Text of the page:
Alexei Sayle column

Over the last couple of months I seem to have developed a strange attraction for sick and distressed animals. It started in late July when one lunchtime, returning to my house after buying a sandwich, I found a tiny kitten, its fur matted with blood, trembling on my doorstep. I took it inside, to the jealous hissing of my own cat, my wife ran up some "Kitten Found" posters on her Apple Mac, and then we took the sad little creature to the celebrity vet's in Marylebone. He confirmed that it had fallen four or five floors, presumably off the roof of our house, and kept it in overnight for observation, though it seemed relatively unharmed. "Misty's" distraught owners, having seen a poster, phoned that night. They did indeed live four or five houses up the road from us, on the top floor, and she had presumably escaped out of a window and crawled along the parapet before losing her footing 40ft above our front step. Owners and unscathed cat were reunited the next day.

Since then, I have found a lost dog called Charlie, and returned him to the hysterical neighbours of his owner, who were taking him for a walk in Highgate woods when he ran off. And I've returned a very sick lost cat called Edward to his owners after he'd collapsed in front of me in the street. I'm expecting an elephant to faint in front of me any day now.

Some of you may just regard all this as coincidence, but I reckon there is something more going on. I reckon there is a St Francis of Assisi vibe happening here - in other words, I'm being groomed to be a saint. Well, I'd just like to say to whoever is intent on making me a saint - God, presumably - hold on a minute there, bucko. Not so fast. There are a few things I'd like to sort out first.

See, I'm not your usual candidate for saintliness - a simple oyster fisherman, a dreamy gatherer of twigs or a humble hewer of sponge; no, I'm a modern media lad of the Nineties. So here are some terms and conditions which I'd like to discuss with either you, G, or your homeboy here on earth, the Pope. Rather like the Rugby Union people recognising they've got to ante up the cash, I reckon me helping you to bring the saint game into the late 20th century could benefit us both.

So, point one - beatification: "the formal process by which the title 'Blessed' is granted by the Pope to Roman Catholics of exemplary faith who are considered worthy of public veneration after their deaths". And point two - canonisation: "the culmination after a long process of inquiry whereby a deceased individual is declared a saint."

OK, so first of all, the death thing. This is a deal breaker. If I'm going to be Saint Alexei, I want to be alive to enjoy it. After all, what's the point otherwise? Second, the Roman Catholic thing. Well seeing as you, G, seem to want me to be a saint, you obviously reckon it's not a problem that I'm Jewish - I think that's very sensible of you. Considering people outside the faith for veneration increases your potential target demographic hugely, which must help in your trade war with that other firm, which we might call the Mecca Organisation. Third, the lengthy process of inquiry. Well, why bother with that? Let's just get together for a drink at the Groucho or the Chelsea Arts Club one night, and if we all get on, then let's just go for it. If you really want, maybe I could do some sort of audition - talking in Latin, that sort of stuff.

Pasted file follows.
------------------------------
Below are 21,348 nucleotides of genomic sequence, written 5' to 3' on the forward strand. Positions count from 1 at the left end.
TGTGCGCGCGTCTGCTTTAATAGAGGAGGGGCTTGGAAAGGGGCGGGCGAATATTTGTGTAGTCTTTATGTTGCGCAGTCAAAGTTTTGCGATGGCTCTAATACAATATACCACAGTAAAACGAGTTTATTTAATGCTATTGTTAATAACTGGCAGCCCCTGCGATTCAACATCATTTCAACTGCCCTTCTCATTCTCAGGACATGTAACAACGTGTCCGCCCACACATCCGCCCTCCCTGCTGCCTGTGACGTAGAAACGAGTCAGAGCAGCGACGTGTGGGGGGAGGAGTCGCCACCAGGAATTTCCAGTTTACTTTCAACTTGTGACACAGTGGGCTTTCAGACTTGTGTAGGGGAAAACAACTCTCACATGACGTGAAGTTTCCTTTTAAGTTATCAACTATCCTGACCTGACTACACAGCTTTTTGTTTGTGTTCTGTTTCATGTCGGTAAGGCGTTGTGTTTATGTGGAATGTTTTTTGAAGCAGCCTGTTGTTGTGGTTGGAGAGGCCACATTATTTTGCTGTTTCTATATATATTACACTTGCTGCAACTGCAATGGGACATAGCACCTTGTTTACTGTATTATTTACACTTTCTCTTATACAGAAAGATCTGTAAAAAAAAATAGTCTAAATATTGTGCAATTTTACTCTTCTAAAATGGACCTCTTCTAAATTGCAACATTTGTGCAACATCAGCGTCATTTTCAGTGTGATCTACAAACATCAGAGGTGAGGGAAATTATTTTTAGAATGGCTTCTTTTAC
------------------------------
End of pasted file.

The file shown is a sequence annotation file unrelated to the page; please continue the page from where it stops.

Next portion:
Which brings us to point three - merchandising: now, on a recent visit to Umbria, I noticed all manner of St Francis of Assisi stuff being sold in the shops - snow domes, tacky medals, propelling pencils - all with the saint's image on them. However, as far as I know, no part of the sale price of the aforementioned articles went either to Mr Assisi or to his estate. A similar situation would be unacceptable to me. What I propose is this - I would receive 23 per cent of the wholesale price of each item which has my trademarked 'Saint Alexei'' logo, plus a substantial advance on projected sales, recoupable from subsequent revenues. I would also undertake to perform miracles solely at a nominated venue - Wembley Conference Centre, perhaps - and I would be prepared to publicise these forthcoming miracles by going on The Big Breakfast, doing phone interviews with Radio 1, etc.

So that's my proposal, G. Fax me. OK? But in the meantime, don't send me any more sick animals, because I won't touch 'em until we've agreed terms.

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